Department of Computer Science

Graduate School of Information Science and Technology, University of Tokyo


Kamil Rocki, Ph.D.

I graduated from University of Tokyo in 2011 and moved to Silicon Valley. At the moment, I am a research scientist at IBM Research in Machine Intelligence group. I am often asked to classify what I do as software or hardware research, but to me computer science means both. Therefore, I work on ideas which bring artificial intelligence, hardware and software together.

twitter: @rockikamil

github: krocki

Nintendo Learning Environment

I wrote a high-performance oriented, minimal Nintendo Gameboy emulator in C (~500 LOC) with 0 dependencies. The goals of his project are:

1. provide an alternative to existing research datasets in Reinforcement Learning

2. provide much better performance (frames/second) than other emulators

3. give access to a platform with a variety of games (target meta- or transfer learning research)

4. enable modifications due to its simplicity

More details on NLE

My experiments with RL algorithms


Hardware-accelerated reinforcement learning

My most recent work has focused on accelerating reinforcement learning using reconfigurable hardware. RL research suffers from the fact that data is not as readily available as in other domains. Computer games are widely used as a platform to test new ideas. However, simulating more complex games such as Mario or Prince of Persia take considerable amount of time (number of frames collected to finish).

I implemented an entire Gameboy-compatible processing system inside an FPGA which allowed much higher rate of observations per second (~200x speedup compared to multi-core Xeon). The recording below shows Tetris running at about 60x the original speed, which is approximately 1/5th of the maximum framerate. In addition to that, one FPGA node can accomodate 50 Gameboy instances.

As a part of a larger system: IBM Neural Computer houses over 1000 FPGAs and provides orders of magnitude more power for data generation

An example to trained network using distributed Asynchronous Advantage Actor Critic (A3C) algorithm. Pacman is a relatively simple problem as rewards come often and are not delayed significantly.

Reconfigurable Supercomputer

RISC-V is an open source architecture from UC Berkeley. I implemented a mini-supercomputer inside FPGA which depending on the instruction set and resources houses from 10 to nearly 500 general purpose 32-bit RISC-V cores. Each core is capable of executing its own program in a MIMD fashion. One can program RISC-V using C/C++ or RV assembly

Learning algorithms in hardware

Recent work on algorithms learning algorithm (Neural Turing Machines, Differentiable Neural Computer, Neural Programmer Interpreter, ...) has shown that it is possible to learn simple algorithmic tasks such as copy or sort directly from data. I used this principle to try out if it is possible to implement a simple CPU-like learning system with external memory and registers directly in hardware. I used custom mini instruction set (set, load, store, halt, add, compare) and learned algorithms such as copy, reverse copy and bubble sort directly in FPGA logic using Genetic Algorithms. So the answer is: yes! Moreover, the hardware implementation is up to 1000x faster than the Python code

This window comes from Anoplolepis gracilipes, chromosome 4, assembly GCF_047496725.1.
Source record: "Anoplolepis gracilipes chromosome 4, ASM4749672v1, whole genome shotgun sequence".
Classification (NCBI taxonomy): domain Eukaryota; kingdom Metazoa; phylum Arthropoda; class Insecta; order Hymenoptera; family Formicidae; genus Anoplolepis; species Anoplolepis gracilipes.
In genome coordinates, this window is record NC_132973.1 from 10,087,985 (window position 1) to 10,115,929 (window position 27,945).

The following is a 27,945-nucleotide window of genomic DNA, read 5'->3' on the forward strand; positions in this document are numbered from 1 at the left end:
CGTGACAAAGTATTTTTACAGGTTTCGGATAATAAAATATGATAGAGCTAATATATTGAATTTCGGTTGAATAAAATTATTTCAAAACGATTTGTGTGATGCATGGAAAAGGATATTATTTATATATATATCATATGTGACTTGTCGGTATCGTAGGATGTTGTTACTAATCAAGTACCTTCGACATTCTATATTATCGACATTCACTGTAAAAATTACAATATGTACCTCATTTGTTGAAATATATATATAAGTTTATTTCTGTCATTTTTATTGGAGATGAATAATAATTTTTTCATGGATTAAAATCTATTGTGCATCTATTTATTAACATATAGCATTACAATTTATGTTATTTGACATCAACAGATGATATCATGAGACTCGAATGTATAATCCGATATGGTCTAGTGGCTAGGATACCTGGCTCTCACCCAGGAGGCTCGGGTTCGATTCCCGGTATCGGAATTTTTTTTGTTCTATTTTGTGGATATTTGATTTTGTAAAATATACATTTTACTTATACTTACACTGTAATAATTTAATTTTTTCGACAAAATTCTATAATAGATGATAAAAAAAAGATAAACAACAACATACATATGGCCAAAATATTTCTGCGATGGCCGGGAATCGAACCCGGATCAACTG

Applying Reinforcement Learning to discovering hardware architectures

I defined a problem of copying data as follows: given memory A and memory B, maximize the performance (minimize the time) of moving the data from A to B. I wrote a simple program which moves data and defines the reward associated with that. The trick is that the underlaying hardware needs to learn to copy by receiving feedback from the program. Initially it is just a collection of randomly connected gates and evolves into a working circuit. By following this approach, I was able to train hardware and perform at much higher efficiency than using traditional methods.

Problem is defined like this, Reward = latency * correctness

Architecture evolves from thousands of runs

Maximizing the frequency through RL

PYNQ-Z1 used for testing

Content Addressable Memory

I used Autoencoders, VAEs and GANs to learn low-dimensional manifold of perceived data in order to perform inverse lookups in large memory spaces. This can be thought of as neural hash-tables allowing rapid localization of content based on itself.

Surprisal-Driven LSTM

Improved state-of-the art on character level text prediction by adding suprisal information as input to LSTM network.

K. Rocki, T. Kornuta, T. Maharaj, Surpisal-Driven Zoneout, NIPS 2016, Continual Learning and Deep Networks Workshop

K. Rocki, Surprisal-Driven Feedback in Recurrent Networks, arXiv:1608.06027

K. Rocki, Recurrent Memory Array Structures, arXiv 1607.03085

Low-level parallel primitives

Autotuning of various operations performed on parallel hardware using LLVM: GITHUB

DARPA funded 'Saccadic Vision Project'

Our eyes rapidly move in order to switch narrow field of view called fovea to a different object. These movement are called saccades and are controlled based on a given task and saliency (information content) of an object. In order to classify and track objects more efficiently, one could envision learning sequences of tiny patches which represent fovea. This work coupled Restricted Boltzmann Machine with LSTM to do just this and added Reinforcement Learning on top to further improve efficiency.

Parallel Monte-Carlo Tree Search

I used Tokyo-based TSUBAME 2.0 supercomputer to run massively parallel Monte Carlo Tree Search utilizing 2048 CPUs and 256 GPUs. MCTS is not well suited for SIMD hardware, so efficient implementation is far from trivial. For details see my PhD Thesis